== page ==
The US Federal Reserve – the “big beast in the room”, as Mr Stubbs referred to it – has yet to make its own move, but is expected to cut interests this month, and likely once again before the end of the year.

“It’s an open question whether that’s enough to stabilise US growth for next year,” added Mr Stubbs.

“We put the chances of a recession in the US at about one in three in 2020.

“Even if you escape recession, there’s going to be quite a significant slowdown, which is going to make markets pretty vulnerable. It’s going to be a bumpy time for investors.

“That’s why we’re focusing more on segmenting the wealth of our clients between liquidity needs in the short term, capital for lifestyle, and then growth capital is even more essential than ever.

“It’s a difficult investing environment, but we are comforted that almost every major policymaker is focused on extending the cycle where they were not only six or 12 months ago.”

 

Technology innovation brings opportunity for high net worth investors

Despite the rather uncertain, gloomy economic forecast, Mr Stubbs said emerging innovative technology companies offer an opportunity for investment by high net worth individuals.

He said: “We can all worry about the risks going on in the world but there are some exciting things going on as well.

“We believe there are a host of technologies that are today simply in the incubation stage, discovery stage, and they’re going to come and be disseminated throughout the global economy.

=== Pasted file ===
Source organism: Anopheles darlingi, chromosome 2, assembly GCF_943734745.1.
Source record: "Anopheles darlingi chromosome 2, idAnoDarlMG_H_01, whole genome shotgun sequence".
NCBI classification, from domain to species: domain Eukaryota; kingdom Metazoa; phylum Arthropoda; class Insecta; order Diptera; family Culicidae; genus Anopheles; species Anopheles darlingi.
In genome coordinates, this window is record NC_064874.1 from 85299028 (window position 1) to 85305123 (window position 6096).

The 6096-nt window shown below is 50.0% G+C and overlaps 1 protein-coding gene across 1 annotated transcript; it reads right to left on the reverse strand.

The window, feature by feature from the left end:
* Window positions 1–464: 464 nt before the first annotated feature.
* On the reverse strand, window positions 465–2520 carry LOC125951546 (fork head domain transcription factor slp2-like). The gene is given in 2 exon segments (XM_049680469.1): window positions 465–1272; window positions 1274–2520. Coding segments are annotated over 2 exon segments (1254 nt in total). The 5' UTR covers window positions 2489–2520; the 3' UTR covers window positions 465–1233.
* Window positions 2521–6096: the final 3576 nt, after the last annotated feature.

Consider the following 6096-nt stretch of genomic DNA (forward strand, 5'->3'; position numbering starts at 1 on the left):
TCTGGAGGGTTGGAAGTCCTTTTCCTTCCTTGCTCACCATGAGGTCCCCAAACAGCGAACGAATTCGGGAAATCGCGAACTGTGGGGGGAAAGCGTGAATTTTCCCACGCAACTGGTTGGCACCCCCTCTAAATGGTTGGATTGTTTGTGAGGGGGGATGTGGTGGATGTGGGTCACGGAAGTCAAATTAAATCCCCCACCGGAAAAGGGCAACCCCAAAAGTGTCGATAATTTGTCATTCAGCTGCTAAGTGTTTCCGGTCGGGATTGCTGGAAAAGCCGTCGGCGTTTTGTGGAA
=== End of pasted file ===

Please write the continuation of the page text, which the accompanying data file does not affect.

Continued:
“We have a range of different strategies to get our clients involved in this next generation of technological innovative companies.”

And in the UK in particular, the success of the technology sector offers promising signs for investors amid the uncertainty of Brexit.

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The UK tech industry is performing strongly on the global stage

Mr Stubbs believes an “extension of the Brexit process is the path of least resistance” for both sides of the debate in order to avoid making a “huge political compromise”.

He said: “The EU will not kick out a member that wants to stay and is rightly afraid of the externalities around a hard Brexit that it can’t really calculate outside of regular preparations.

“On the UK side you have the resistance of parliament. When push comes to shove we think that the pressure will probably prevent a no-deal, but nobody can give me straight answer as to where the actual power lies.

“If you look at the UK tech sector right now it has clear leadership within Europe among next generation technology.

“If you look at competition of job growth it’s very much focused on some of those sectors.

“If we can somehow navigate this period without a major period of disruption, the UK has to be set up for one of the best performances of any economy over the next ten years.

“We just need to get there without a major financial incident.”